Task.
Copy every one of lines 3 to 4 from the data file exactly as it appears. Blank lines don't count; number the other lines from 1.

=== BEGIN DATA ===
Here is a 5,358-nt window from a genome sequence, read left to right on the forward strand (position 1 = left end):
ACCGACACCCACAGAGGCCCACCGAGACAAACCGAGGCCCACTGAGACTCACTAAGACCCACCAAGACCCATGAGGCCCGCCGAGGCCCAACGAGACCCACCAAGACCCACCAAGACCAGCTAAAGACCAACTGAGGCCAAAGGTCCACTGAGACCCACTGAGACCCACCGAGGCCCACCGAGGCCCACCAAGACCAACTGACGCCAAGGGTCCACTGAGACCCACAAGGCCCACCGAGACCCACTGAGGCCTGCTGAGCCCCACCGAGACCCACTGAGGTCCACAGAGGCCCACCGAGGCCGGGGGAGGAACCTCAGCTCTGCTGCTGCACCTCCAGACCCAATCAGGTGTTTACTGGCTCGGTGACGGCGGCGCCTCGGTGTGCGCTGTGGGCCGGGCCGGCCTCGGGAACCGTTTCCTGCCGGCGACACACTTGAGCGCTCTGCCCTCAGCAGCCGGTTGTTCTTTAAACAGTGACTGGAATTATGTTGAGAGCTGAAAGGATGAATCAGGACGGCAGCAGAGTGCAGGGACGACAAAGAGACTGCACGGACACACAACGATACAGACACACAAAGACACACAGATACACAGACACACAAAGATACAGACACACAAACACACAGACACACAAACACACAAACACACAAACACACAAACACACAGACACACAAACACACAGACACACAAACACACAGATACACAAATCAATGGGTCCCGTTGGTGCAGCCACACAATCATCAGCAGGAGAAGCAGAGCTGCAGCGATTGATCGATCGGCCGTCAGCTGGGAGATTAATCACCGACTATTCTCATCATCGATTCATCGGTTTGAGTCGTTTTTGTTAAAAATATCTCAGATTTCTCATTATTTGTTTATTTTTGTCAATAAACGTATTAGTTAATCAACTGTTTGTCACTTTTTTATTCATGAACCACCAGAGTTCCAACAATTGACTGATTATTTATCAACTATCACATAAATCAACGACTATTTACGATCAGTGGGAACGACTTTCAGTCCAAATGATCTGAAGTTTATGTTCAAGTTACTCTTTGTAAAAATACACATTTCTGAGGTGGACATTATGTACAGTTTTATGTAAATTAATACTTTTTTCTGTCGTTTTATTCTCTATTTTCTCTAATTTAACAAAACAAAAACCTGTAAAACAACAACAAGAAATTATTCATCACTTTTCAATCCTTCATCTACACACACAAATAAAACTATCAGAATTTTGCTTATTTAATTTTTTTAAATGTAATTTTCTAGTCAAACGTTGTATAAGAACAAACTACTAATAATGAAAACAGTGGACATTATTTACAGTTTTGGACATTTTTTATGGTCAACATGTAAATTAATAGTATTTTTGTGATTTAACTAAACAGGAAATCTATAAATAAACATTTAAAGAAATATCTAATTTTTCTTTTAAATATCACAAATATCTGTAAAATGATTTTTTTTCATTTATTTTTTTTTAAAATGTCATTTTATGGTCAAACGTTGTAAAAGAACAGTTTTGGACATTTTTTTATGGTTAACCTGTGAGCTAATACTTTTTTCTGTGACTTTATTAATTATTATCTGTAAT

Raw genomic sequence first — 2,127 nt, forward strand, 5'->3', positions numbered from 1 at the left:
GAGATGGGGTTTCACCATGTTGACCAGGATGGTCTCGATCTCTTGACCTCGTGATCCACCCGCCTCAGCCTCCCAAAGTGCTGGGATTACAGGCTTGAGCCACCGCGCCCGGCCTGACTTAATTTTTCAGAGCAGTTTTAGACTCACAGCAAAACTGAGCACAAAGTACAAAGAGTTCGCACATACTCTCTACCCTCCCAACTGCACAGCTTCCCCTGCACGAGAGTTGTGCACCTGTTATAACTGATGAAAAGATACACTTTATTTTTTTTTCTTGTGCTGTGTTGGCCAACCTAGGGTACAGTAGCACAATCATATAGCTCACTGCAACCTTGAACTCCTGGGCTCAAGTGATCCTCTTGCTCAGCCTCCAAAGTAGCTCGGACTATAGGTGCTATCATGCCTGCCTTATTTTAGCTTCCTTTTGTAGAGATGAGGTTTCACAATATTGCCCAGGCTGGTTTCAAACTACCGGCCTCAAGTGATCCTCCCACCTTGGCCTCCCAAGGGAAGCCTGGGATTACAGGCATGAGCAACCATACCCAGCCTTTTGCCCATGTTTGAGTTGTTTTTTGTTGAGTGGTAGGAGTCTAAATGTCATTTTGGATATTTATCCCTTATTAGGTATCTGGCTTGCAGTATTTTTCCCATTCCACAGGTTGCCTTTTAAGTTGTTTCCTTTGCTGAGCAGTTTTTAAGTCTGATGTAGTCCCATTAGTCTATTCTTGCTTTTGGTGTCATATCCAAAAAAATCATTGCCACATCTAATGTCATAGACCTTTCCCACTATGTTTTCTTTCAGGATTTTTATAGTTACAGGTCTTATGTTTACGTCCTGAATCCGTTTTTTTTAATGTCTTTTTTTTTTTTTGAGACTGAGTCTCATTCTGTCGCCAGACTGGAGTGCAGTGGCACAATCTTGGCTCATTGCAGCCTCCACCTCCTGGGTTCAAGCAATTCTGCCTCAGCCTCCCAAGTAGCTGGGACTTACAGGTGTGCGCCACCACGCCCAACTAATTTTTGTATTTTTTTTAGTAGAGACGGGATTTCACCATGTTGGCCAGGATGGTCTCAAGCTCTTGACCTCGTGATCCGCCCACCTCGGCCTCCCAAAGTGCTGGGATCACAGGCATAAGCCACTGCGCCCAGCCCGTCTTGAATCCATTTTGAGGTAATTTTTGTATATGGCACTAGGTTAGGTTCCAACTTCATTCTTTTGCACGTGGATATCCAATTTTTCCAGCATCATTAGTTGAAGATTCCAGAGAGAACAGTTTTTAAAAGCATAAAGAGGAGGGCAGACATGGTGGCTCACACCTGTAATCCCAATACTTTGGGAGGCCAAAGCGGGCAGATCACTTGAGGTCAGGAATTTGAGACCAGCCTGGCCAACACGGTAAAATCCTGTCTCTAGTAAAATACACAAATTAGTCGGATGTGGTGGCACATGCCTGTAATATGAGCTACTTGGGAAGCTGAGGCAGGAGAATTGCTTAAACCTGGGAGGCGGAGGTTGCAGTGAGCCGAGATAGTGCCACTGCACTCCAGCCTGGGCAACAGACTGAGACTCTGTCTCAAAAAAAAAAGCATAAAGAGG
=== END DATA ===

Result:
Raw genomic sequence first — 2,127 nt, forward strand, 5'->3', positions numbered from 1 at the left:
GAGATGGGGTTTCACCATGTTGACCAGGATGGTCTCGATCTCTTGACCTCGTGATCCACCCGCCTCAGCCTCCCAAAGTGCTGGGATTACAGGCTTGAGCCACCGCGCCCGGCCTGACTTAATTTTTCAGAGCAGTTTTAGACTCACAGCAAAACTGAGCACAAAGTACAAAGAGTTCGCACATACTCTCTACCCTCCCAACTGCACAGCTTCCCCTGCACGAGAGTTGTGCACCTGTTATAACTGATGAAAAGATACACTTTATTTTTTTTTCTTGTGCTGTGTTGGCCAACCTAGGGTACAGTAGCACAATCATATAGCTCACTGCAACCTTGAACTCCTGGGCTCAAGTGATCCTCTTGCTCAGCCTCCAAAGTAGCTCGGACTATAGGTGCTATCATGCCTGCCTTATTTTAGCTTCCTTTTGTAGAGATGAGGTTTCACAATATTGCCCAGGCTGGTTTCAAACTACCGGCCTCAAGTGATCCTCCCACCTTGGCCTCCCAAGGGAAGCCTGGGATTACAGGCATGAGCAACCATACCCAGCCTTTTGCCCATGTTTGAGTTGTTTTTTGTTGAGTGGTAGGAGTCTAAATGTCATTTTGGATATTTATCCCTTATTAGGTATCTGGCTTGCAGTATTTTTCCCATTCCACAGGTTGCCTTTTAAGTTGTTTCCTTTGCTGAGCAGTTTTTAAGTCTGATGTAGTCCCATTAGTCTATTCTTGCTTTTGGTGTCATATCCAAAAAAATCATTGCCACATCTAATGTCATAGACCTTTCCCACTATGTTTTCTTTCAGGATTTTTATAGTTACAGGTCTTATGTTTACGTCCTGAATCCGTTTTTTTTAATGTCTTTTTTTTTTTTTGAGACTGAGTCTCATTCTGTCGCCAGACTGGAGTGCAGTGGCACAATCTTGGCTCATTGCAGCCTCCACCTCCTGGGTTCAAGCAATTCTGCCTCAGCCTCCCAAGTAGCTGGGACTTACAGGTGTGCGCCACCACGCCCAACTAATTTTTGTATTTTTTTTAGTAGAGACGGGATTTCACCATGTTGGCCAGGATGGTCTCAAGCTCTTGACCTCGTGATCCGCCCACCTCGGCCTCCCAAAGTGCTGGGATCACAGGCATAAGCCACTGCGCCCAGCCCGTCTTGAATCCATTTTGAGGTAATTTTTGTATATGGCACTAGGTTAGGTTCCAACTTCATTCTTTTGCACGTGGATATCCAATTTTTCCAGCATCATTAGTTGAAGATTCCAGAGAGAACAGTTTTTAAAAGCATAAAGAGGAGGGCAGACATGGTGGCTCACACCTGTAATCCCAATACTTTGGGAGGCCAAAGCGGGCAGATCACTTGAGGTCAGGAATTTGAGACCAGCCTGGCCAACACGGTAAAATCCTGTCTCTAGTAAAATACACAAATTAGTCGGATGTGGTGGCACATGCCTGTAATATGAGCTACTTGGGAAGCTGAGGCAGGAGAATTGCTTAAACCTGGGAGGCGGAGGTTGCAGTGAGCCGAGATAGTGCCACTGCACTCCAGCCTGGGCAACAGACTGAGACTCTGTCTCAAAAAAAAAAGCATAAAGAGG